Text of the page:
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Impressions of China

Shanghai sprawls like a sleepy lounge singer under silky robes of motionless fog, making the city look like an antique Chinese watercolor painted two thousand years late. Pudong Airport was an hour’s drive from the city center, but the endless march of skyscrapers began within 15 minutes of the arrivals gate, their towering linear contours hulking skyward in the mist like digitized limestone spires. I’m staying in the inner city just off Nanjing Road, and I must confess some degree of surprise at the near-total absence of Latin characters to be found. The convenience store clerk that sold me bottled water had to use a calculator to show me how much I should pay her. Was Hong Kong like this? I can’t remember. Even if it was, I had a honeymoon budget and a husband at my side, so I couldn’t have felt half as out of sorts as I do now. The streets are noisy, splashed with color and laden with fragrances both pungent and pleasant. The boundaries of the traffic lanes are treated more like vague suggestions. Entire families piled aboard tiny mopeds dart between oncoming taxis and rickshaws and city buses, making frequent and casual use of the wrong side of the road. Yesterday morning as my plane took off from DFW, I floated up into a saffron and flamingo-hued sunrise made liquid by a silent stream of tears. Lying in bed now, at four minutes until 7PM, somewhere far beyond the dateline, that last glimpse of Texas already feels lifetimes away. "To see the world, things dangerous to come to, to see behind walls, draw closer, to find each other, and to feel. That is the purpose of life."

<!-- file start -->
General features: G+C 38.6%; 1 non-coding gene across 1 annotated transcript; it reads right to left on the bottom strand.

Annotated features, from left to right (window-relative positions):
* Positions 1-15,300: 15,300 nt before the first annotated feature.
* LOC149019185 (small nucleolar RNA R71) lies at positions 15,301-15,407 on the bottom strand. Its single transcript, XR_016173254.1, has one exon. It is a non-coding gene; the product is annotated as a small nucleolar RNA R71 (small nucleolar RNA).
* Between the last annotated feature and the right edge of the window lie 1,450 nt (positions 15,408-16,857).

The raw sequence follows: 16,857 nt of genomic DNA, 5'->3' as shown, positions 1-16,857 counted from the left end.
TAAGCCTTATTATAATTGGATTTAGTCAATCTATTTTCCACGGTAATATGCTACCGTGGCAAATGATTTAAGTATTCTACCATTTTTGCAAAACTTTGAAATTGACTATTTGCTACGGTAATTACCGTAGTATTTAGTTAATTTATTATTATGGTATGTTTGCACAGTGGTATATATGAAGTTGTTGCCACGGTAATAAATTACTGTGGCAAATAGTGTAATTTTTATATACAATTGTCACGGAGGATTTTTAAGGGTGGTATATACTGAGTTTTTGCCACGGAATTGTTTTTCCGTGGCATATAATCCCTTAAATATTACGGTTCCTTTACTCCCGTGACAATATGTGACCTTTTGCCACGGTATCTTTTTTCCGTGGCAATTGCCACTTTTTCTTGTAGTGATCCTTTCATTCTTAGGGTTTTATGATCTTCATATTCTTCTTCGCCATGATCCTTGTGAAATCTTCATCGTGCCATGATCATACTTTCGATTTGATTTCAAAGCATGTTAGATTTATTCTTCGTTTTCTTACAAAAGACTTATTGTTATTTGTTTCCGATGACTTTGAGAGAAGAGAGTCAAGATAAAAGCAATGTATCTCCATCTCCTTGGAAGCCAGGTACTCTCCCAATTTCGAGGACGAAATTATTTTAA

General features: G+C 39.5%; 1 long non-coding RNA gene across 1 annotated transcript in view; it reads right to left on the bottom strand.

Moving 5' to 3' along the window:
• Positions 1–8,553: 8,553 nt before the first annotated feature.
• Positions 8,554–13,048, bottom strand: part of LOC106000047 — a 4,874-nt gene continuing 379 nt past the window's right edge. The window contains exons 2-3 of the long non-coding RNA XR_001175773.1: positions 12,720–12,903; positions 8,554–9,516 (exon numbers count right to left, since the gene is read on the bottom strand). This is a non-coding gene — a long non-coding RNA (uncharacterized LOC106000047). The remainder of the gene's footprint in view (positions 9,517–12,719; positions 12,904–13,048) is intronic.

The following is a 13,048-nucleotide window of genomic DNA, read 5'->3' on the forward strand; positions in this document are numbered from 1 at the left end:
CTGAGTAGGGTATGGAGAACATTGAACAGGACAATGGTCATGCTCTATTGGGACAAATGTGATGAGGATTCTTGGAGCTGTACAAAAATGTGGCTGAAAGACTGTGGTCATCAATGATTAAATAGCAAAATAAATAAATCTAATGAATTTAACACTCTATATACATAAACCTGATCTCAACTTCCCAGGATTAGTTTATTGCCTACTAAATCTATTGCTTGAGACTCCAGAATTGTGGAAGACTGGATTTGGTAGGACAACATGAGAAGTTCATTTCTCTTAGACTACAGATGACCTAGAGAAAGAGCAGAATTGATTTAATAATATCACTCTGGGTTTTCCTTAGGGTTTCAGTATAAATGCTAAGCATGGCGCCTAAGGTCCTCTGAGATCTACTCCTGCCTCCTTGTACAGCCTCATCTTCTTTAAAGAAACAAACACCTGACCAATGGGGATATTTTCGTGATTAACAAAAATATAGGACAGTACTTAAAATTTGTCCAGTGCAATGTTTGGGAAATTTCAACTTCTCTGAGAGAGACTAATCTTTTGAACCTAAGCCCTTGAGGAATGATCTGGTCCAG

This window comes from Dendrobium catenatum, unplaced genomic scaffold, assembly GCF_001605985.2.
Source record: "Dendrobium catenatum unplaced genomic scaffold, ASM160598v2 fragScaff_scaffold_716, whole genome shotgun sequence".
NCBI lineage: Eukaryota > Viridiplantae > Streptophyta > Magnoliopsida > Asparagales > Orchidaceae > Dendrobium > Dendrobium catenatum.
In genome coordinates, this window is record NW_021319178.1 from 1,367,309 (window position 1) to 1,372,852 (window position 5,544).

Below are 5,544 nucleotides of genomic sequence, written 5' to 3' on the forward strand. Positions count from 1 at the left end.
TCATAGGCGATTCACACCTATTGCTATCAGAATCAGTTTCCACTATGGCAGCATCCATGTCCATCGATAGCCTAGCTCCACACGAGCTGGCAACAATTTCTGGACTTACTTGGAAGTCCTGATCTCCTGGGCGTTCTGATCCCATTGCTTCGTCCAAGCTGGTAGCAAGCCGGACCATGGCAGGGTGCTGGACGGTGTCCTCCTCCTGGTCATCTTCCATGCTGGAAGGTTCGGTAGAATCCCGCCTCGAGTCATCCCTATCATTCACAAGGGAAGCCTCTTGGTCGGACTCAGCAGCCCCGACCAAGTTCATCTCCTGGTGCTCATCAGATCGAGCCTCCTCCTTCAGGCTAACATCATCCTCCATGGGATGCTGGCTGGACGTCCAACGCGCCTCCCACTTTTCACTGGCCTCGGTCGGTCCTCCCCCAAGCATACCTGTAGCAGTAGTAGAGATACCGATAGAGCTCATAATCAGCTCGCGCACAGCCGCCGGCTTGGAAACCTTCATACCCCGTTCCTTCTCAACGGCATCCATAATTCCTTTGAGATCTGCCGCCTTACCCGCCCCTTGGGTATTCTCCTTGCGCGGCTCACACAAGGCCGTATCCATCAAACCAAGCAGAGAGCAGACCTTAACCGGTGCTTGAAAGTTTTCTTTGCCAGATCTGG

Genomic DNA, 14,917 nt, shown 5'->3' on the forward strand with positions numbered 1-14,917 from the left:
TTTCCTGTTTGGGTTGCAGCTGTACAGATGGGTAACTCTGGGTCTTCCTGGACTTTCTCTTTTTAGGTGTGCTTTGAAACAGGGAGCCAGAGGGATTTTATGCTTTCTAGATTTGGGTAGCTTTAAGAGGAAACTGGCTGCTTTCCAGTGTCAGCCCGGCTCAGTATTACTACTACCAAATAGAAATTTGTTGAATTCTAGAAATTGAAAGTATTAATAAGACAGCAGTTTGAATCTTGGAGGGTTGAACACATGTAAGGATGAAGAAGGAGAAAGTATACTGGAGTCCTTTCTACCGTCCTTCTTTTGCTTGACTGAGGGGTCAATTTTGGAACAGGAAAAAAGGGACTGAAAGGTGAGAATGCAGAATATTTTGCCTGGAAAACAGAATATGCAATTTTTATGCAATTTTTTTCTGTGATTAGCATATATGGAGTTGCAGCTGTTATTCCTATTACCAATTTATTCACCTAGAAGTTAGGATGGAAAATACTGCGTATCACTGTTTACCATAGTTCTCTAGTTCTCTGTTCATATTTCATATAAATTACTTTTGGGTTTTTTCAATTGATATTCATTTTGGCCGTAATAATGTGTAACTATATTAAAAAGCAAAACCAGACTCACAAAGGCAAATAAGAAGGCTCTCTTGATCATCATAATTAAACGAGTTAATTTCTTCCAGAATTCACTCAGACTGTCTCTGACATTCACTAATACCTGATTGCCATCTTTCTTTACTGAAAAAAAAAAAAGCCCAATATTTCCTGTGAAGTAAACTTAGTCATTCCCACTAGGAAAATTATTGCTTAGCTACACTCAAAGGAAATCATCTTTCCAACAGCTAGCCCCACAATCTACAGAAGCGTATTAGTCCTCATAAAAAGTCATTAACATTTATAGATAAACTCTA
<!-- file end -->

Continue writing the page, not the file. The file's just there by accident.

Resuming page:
—The Secret Life of Walter Mitty


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